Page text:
Point of care imaging can help patients receive sight saving treatments faster

Point of care imaging can help patients receive sight saving treatments faster

Simple, non-invasive imaging at the point of care can aid the diagnosis of corneal infections, reducing the risk of sight loss and helping patients’ vision return to pre-infection levels.

Bacterial keratitis is one of the most common corneal infections in the western world, often caused by contaminated contact lenses, and results in frequent visits to emergency departments in eye clinics worldwide. It can have a major impact on patients’ day-to-day lives, causing visual impairment and resulting in two million cases of blindness in one eye every year. It can be caused by gram-negative and gram-positive bacteria, each of which have different implications for treatment.

Corneal infections are typically identified through microbial cultures from corneal scrapings, which means sending samples to a laboratory and takes around forty eighty hours to get the results back. This can lead to delays in providing the correct diagnosis and treatment, which are essential for getting the best possible outcome for patients.

This new study, led by the University of Southampton, examined 45 patients with bacterial keratitis using Optical Coherence Tomography, a non-invasive imaging technique that clinicians can use to examine patients at the point of care. The researchers also examined features of cytokines, proteins emitted from cells, in the patients’ tears to determine whether this is also an effective technique for assessing the inflammatory response.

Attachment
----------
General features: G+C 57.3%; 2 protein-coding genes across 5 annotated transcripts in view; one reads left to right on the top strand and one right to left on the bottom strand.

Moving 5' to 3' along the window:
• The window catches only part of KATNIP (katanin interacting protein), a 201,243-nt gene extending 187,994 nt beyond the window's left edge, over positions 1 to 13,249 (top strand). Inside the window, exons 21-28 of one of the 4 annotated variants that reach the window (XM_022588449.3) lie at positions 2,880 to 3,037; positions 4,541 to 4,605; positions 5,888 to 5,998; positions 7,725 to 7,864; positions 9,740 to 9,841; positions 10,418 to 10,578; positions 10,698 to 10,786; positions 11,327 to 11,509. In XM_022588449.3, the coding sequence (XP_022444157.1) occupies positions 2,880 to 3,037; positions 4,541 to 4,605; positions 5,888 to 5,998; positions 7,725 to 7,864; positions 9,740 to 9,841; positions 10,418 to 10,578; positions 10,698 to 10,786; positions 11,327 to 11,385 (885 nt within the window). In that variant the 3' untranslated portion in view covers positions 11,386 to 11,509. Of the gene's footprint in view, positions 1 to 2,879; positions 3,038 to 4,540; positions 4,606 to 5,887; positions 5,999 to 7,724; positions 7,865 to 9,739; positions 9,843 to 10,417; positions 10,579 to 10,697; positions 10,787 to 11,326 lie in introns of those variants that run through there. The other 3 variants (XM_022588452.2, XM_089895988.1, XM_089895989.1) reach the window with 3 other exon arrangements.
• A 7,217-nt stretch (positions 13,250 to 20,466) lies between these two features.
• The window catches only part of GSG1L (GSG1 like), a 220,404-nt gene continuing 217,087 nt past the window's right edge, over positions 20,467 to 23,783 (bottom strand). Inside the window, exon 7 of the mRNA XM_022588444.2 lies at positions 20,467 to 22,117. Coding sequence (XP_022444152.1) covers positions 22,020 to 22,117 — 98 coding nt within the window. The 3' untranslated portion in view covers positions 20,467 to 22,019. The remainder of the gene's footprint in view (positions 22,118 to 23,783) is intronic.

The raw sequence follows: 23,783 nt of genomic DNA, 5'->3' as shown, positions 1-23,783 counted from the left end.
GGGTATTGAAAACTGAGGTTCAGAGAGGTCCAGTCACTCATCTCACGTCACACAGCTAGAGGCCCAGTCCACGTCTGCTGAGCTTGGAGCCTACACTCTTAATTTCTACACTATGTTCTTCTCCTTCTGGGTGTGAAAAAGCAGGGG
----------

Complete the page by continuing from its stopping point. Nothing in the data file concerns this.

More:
The results, published in the scientific journal Nature Scientific Reports, showed that both techniques could rapidly distinguish between gram-negative and gram-positive infections. As gram-negative infections present a higher risk to vision, this could help clinicians prescribe the right antibiotics straight away and reduce the impact of anti-microbial resistance if the wrong treatment is applied.

Dr. Parwez Hossain, associate professor of ophthalmology at the University of Southampton said, “The availability of OCT machines nowadays means they could be widely used in optometry practices. This would be especially useful inthe majority of clinical practices around the world where they do not have access to laboratorymicrobiology facilities.”

The study also showed that faster application of topical steroids such as prednisolone could reduce the inflammatory response.

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